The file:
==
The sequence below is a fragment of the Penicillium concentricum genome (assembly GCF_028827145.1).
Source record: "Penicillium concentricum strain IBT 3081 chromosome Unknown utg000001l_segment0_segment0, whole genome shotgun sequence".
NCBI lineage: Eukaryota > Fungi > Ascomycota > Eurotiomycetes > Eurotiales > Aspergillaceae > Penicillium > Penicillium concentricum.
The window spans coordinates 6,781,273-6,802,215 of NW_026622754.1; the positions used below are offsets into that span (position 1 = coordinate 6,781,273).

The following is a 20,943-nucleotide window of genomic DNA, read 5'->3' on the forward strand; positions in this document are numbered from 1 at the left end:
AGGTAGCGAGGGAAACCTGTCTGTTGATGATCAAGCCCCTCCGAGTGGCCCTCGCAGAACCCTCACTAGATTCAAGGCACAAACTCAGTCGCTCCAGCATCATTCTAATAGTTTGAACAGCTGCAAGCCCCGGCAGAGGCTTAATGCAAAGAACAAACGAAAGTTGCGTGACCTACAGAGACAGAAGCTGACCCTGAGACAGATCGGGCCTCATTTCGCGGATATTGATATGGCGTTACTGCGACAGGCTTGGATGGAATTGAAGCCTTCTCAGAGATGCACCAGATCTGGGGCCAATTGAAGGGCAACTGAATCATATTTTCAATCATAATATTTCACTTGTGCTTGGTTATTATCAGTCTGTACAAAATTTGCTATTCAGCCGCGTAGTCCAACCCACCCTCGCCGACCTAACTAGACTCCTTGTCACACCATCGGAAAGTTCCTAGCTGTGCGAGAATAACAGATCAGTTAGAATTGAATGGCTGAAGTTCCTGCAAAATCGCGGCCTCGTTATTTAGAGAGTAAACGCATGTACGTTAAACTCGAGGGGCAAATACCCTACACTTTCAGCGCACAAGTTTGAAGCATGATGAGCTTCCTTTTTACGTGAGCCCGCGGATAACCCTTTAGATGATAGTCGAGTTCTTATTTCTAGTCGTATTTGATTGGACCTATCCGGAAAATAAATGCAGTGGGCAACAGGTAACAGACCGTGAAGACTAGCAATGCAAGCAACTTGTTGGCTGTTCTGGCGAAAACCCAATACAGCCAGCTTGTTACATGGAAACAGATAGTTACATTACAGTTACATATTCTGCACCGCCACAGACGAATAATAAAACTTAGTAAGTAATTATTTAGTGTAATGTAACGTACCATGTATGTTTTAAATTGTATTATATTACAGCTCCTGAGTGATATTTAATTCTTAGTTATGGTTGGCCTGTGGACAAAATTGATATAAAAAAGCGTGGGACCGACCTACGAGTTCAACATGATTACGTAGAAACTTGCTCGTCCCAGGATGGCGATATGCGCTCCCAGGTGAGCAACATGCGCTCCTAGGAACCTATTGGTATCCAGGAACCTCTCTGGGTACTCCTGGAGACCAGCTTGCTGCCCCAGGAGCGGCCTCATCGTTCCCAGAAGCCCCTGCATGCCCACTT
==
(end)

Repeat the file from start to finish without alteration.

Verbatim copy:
The sequence below is a fragment of the Penicillium concentricum genome (assembly GCF_028827145.1).
Source record: "Penicillium concentricum strain IBT 3081 chromosome Unknown utg000001l_segment0_segment0, whole genome shotgun sequence".
NCBI lineage: Eukaryota > Fungi > Ascomycota > Eurotiomycetes > Eurotiales > Aspergillaceae > Penicillium > Penicillium concentricum.
The window spans coordinates 6,781,273-6,802,215 of NW_026622754.1; the positions used below are offsets into that span (position 1 = coordinate 6,781,273).

The following is a 20,943-nucleotide window of genomic DNA, read 5'->3' on the forward strand; positions in this document are numbered from 1 at the left end:
AGGTAGCGAGGGAAACCTGTCTGTTGATGATCAAGCCCCTCCGAGTGGCCCTCGCAGAACCCTCACTAGATTCAAGGCACAAACTCAGTCGCTCCAGCATCATTCTAATAGTTTGAACAGCTGCAAGCCCCGGCAGAGGCTTAATGCAAAGAACAAACGAAAGTTGCGTGACCTACAGAGACAGAAGCTGACCCTGAGACAGATCGGGCCTCATTTCGCGGATATTGATATGGCGTTACTGCGACAGGCTTGGATGGAATTGAAGCCTTCTCAGAGATGCACCAGATCTGGGGCCAATTGAAGGGCAACTGAATCATATTTTCAATCATAATATTTCACTTGTGCTTGGTTATTATCAGTCTGTACAAAATTTGCTATTCAGCCGCGTAGTCCAACCCACCCTCGCCGACCTAACTAGACTCCTTGTCACACCATCGGAAAGTTCCTAGCTGTGCGAGAATAACAGATCAGTTAGAATTGAATGGCTGAAGTTCCTGCAAAATCGCGGCCTCGTTATTTAGAGAGTAAACGCATGTACGTTAAACTCGAGGGGCAAATACCCTACACTTTCAGCGCACAAGTTTGAAGCATGATGAGCTTCCTTTTTACGTGAGCCCGCGGATAACCCTTTAGATGATAGTCGAGTTCTTATTTCTAGTCGTATTTGATTGGACCTATCCGGAAAATAAATGCAGTGGGCAACAGGTAACAGACCGTGAAGACTAGCAATGCAAGCAACTTGTTGGCTGTTCTGGCGAAAACCCAATACAGCCAGCTTGTTACATGGAAACAGATAGTTACATTACAGTTACATATTCTGCACCGCCACAGACGAATAATAAAACTTAGTAAGTAATTATTTAGTGTAATGTAACGTACCATGTATGTTTTAAATTGTATTATATTACAGCTCCTGAGTGATATTTAATTCTTAGTTATGGTTGGCCTGTGGACAAAATTGATATAAAAAAGCGTGGGACCGACCTACGAGTTCAACATGATTACGTAGAAACTTGCTCGTCCCAGGATGGCGATATGCGCTCCCAGGTGAGCAACATGCGCTCCTAGGAACCTATTGGTATCCAGGAACCTCTCTGGGTACTCCTGGAGACCAGCTTGCTGCCCCAGGAGCGGCCTCATCGTTCCCAGAAGCCCCTGCATGCCCACTT